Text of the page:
Dorchester History Lesson: Baker Chocolate Factory


If you love chocolate, you might be interested to know that there was a time when it was produced right here in the Lower Mills area of ​​Dorchester! And this chocolate is the subject of this history lesson!

As you will recall from previous history lessons, Dorchester was its own town and European settlement began in the 1630s. Dorchester had something very special that contributed to its growth – the Neponset River. Especially the rapids which provided something super important – watermills! At first flour, paper and wool mills, but later CHOCOLATE!

Note: What exactly is a flour mill? Basically it is a mill where the beans are ground. The word “oatmeal” referred to grain for early American settlers.

Irish immigrant and local businessman John Hannon, assisted by Harvard graduate Dr James Baker, began importing cocoa beans and grinding them into chocolate in the 1760s; they called their company Hannon’s Best Chocolate. In 1779, John Hannon mysteriously disappeared on a cocoa bean buying trip to the West Indies, and his widow sold the entire business to Baker in 1780. Baker renamed the business The Baker Chocolate Company. Generations of the Baker family created the first chocolate industrial zone in the United States – the very first!

It’s hard to think of Dorchester without electricity, but in the 1700s there obviously wasn’t any. The rapids of the Neponset River fed the mills, but there was no refrigeration. Chocolate could only be made during the colder winter months, and the mills produced other products at different times of the year. But in 1869, a member of the Baker family built a mill with underground cold rooms that allowed them to continue making chocolate in summer! Year round chocolate at Lower Mills!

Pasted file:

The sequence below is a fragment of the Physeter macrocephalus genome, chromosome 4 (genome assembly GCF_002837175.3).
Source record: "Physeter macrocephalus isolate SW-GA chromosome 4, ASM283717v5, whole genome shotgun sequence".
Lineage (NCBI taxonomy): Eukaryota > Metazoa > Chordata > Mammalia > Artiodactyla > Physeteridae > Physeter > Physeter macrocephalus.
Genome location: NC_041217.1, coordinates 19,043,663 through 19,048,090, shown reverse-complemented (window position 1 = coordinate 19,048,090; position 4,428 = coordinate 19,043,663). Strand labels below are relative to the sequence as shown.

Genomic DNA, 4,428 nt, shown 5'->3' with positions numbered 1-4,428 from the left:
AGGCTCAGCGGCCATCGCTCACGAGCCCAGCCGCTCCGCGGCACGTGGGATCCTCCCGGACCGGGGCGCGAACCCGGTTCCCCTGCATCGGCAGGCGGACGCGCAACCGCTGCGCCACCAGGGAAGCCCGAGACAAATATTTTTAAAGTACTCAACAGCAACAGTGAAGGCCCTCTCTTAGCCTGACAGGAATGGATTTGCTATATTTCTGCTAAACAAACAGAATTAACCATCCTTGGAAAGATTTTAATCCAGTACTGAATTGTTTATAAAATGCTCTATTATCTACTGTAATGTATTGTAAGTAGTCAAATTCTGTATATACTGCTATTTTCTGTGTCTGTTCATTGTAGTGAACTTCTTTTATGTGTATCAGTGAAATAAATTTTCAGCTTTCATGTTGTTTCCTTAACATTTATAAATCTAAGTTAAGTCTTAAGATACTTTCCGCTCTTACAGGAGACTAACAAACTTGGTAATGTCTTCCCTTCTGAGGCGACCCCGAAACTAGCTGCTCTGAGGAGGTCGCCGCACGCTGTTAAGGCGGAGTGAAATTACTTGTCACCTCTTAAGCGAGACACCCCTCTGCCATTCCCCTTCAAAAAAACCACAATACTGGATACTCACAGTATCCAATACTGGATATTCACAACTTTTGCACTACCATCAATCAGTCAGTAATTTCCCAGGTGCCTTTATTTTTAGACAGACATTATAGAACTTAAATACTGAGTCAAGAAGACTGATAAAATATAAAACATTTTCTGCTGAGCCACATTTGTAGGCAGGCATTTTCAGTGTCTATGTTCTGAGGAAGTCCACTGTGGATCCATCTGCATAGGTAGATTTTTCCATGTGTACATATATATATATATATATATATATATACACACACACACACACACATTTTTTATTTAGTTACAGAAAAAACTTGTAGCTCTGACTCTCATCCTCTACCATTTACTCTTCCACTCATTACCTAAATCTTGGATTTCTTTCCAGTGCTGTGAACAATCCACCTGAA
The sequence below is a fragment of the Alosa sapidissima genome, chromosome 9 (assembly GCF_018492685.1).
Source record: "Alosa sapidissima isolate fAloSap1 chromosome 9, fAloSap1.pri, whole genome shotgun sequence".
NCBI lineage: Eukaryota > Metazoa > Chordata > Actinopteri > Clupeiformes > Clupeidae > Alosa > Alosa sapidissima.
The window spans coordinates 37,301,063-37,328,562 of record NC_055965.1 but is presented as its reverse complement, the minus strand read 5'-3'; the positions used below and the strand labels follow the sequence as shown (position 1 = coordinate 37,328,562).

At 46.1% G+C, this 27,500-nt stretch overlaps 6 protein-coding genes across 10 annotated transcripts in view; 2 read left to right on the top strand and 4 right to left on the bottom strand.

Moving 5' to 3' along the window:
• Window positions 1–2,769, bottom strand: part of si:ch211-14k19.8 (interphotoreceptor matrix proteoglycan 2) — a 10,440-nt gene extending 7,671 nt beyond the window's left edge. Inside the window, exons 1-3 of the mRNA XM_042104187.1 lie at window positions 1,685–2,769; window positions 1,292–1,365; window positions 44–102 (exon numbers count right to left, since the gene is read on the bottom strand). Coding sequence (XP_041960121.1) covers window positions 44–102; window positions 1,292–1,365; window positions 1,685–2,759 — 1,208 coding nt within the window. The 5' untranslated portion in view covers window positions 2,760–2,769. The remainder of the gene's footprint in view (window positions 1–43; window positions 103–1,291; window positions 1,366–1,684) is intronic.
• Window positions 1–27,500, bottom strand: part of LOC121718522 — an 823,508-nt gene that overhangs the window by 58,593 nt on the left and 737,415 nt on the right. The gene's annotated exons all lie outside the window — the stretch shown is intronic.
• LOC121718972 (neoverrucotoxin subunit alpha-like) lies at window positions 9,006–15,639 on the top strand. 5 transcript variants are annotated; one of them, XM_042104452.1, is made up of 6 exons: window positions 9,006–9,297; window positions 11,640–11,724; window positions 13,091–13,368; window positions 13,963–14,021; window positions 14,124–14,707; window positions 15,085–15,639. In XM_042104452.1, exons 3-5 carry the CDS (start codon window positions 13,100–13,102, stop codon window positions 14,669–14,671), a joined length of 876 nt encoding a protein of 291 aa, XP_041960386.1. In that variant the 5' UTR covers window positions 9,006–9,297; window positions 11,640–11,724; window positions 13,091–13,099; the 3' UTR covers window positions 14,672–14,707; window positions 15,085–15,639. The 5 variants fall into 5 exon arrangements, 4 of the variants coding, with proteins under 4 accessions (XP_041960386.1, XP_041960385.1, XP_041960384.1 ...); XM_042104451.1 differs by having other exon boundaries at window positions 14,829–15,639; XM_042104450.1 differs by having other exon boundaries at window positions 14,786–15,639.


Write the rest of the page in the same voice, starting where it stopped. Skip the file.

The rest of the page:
At the height of the business, they were producing 5 tons of chocolate PER DAY at Dot! Wow ! Baker’s main product was unsweetened chocolate, which you call baking chocolate. But they produced other sweet chocolates besides the hot cocoa mixes!

The Baker family sold the business to the Forbes Syndicate in 1896, and the Syndicate kept the Baker name and production in Dorchester. They even got bigger and by the 1960s Baker occupied over 14 acres in Lower Mills. But in the 1960s the company was owned by General Foods and they decided to shut down the factories in Dorchester and move the operation to Dover, DE. Unfortunately, by 1965 Baker had completely disappeared from Dorchester.

Baker’s chocolates still exist today. You can buy it pretty much anywhere, you can even order it from Target! Baker Chocolate Company is currently owned by the giant conglomerate of Kraft Heinz.

The 14 acres of Lower Mills stood empty for a long time, but eventually things were rearranged. Today you can even live in one of the old factories! A one bedroom begins about $ 2,500 per month! The mills and factories are even recognized by the National Register of Historic Places such as the Dorchester / Milton Lower Mills industrial complex. The neighborhood is full of restaurants, cafes and people! Lots of people who hopefully bake with Baker’s chocolate as a tribute to the Baker family!

Light this up!

The Walter Baker sign on an administration building in Lower Mills is being restored. According to the Dorchester Reporter, a crane removes the letters which will be carried away for 6 to 8 weeks to be restored and then reinstalled with the possibility of igniting!

This re-illumination project was funded by the Community Preservation Act and could be completed as early as this summer or fall.

Main Mage via Caught in Dot on Instagram

Image by Walter Baker via ArchitecturalTeam.com



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